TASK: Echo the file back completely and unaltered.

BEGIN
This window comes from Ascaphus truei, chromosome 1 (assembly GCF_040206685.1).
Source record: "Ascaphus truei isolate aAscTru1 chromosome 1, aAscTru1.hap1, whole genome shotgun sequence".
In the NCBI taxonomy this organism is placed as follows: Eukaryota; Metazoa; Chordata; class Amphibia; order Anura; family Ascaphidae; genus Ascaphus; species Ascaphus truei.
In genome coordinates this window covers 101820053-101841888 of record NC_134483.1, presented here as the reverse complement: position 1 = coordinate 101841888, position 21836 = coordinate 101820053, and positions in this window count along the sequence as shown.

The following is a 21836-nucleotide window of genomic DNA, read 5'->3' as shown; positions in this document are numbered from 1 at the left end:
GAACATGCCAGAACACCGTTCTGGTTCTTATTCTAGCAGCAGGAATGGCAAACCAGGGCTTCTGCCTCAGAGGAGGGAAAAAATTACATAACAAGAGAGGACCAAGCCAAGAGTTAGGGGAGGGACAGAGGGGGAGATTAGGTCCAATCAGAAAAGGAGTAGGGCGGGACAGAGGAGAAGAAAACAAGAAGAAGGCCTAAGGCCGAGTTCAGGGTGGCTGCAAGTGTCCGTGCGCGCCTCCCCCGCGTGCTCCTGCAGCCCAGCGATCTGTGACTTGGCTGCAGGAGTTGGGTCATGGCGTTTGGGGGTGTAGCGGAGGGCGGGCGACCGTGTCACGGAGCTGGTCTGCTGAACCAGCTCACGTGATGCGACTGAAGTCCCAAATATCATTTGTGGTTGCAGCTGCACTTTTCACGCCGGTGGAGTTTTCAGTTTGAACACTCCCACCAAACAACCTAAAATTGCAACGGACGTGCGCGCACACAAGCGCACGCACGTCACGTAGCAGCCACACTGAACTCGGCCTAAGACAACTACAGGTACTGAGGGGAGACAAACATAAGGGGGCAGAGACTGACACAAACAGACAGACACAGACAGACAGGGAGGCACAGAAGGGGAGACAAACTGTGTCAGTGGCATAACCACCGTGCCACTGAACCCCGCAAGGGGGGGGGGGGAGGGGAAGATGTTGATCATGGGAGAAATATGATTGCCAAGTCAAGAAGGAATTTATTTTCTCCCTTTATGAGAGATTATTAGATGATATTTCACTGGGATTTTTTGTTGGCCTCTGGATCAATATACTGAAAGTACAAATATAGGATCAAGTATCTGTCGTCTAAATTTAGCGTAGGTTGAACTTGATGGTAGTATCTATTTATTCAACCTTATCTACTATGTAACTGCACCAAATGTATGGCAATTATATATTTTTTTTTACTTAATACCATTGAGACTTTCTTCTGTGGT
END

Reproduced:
This window comes from Ascaphus truei, chromosome 1 (assembly GCF_040206685.1).
Source record: "Ascaphus truei isolate aAscTru1 chromosome 1, aAscTru1.hap1, whole genome shotgun sequence".
In the NCBI taxonomy this organism is placed as follows: Eukaryota; Metazoa; Chordata; class Amphibia; order Anura; family Ascaphidae; genus Ascaphus; species Ascaphus truei.
In genome coordinates this window covers 101820053-101841888 of record NC_134483.1, presented here as the reverse complement: position 1 = coordinate 101841888, position 21836 = coordinate 101820053, and positions in this window count along the sequence as shown.

The following is a 21836-nucleotide window of genomic DNA, read 5'->3' as shown; positions in this document are numbered from 1 at the left end:
GAACATGCCAGAACACCGTTCTGGTTCTTATTCTAGCAGCAGGAATGGCAAACCAGGGCTTCTGCCTCAGAGGAGGGAAAAAATTACATAACAAGAGAGGACCAAGCCAAGAGTTAGGGGAGGGACAGAGGGGGAGATTAGGTCCAATCAGAAAAGGAGTAGGGCGGGACAGAGGAGAAGAAAACAAGAAGAAGGCCTAAGGCCGAGTTCAGGGTGGCTGCAAGTGTCCGTGCGCGCCTCCCCCGCGTGCTCCTGCAGCCCAGCGATCTGTGACTTGGCTGCAGGAGTTGGGTCATGGCGTTTGGGGGTGTAGCGGAGGGCGGGCGACCGTGTCACGGAGCTGGTCTGCTGAACCAGCTCACGTGATGCGACTGAAGTCCCAAATATCATTTGTGGTTGCAGCTGCACTTTTCACGCCGGTGGAGTTTTCAGTTTGAACACTCCCACCAAACAACCTAAAATTGCAACGGACGTGCGCGCACACAAGCGCACGCACGTCACGTAGCAGCCACACTGAACTCGGCCTAAGACAACTACAGGTACTGAGGGGAGACAAACATAAGGGGGCAGAGACTGACACAAACAGACAGACACAGACAGACAGGGAGGCACAGAAGGGGAGACAAACTGTGTCAGTGGCATAACCACCGTGCCACTGAACCCCGCAAGGGGGGGGGGGGAGGGGAAGATGTTGATCATGGGAGAAATATGATTGCCAAGTCAAGAAGGAATTTATTTTCTCCCTTTATGAGAGATTATTAGATGATATTTCACTGGGATTTTTTGTTGGCCTCTGGATCAATATACTGAAAGTACAAATATAGGATCAAGTATCTGTCGTCTAAATTTAGCGTAGGTTGAACTTGATGGTAGTATCTATTTATTCAACCTTATCTACTATGTAACTGCACCAAATGTATGGCAATTATATATTTTTTTTTACTTAATACCATTGAGACTTTCTTCTGTGGT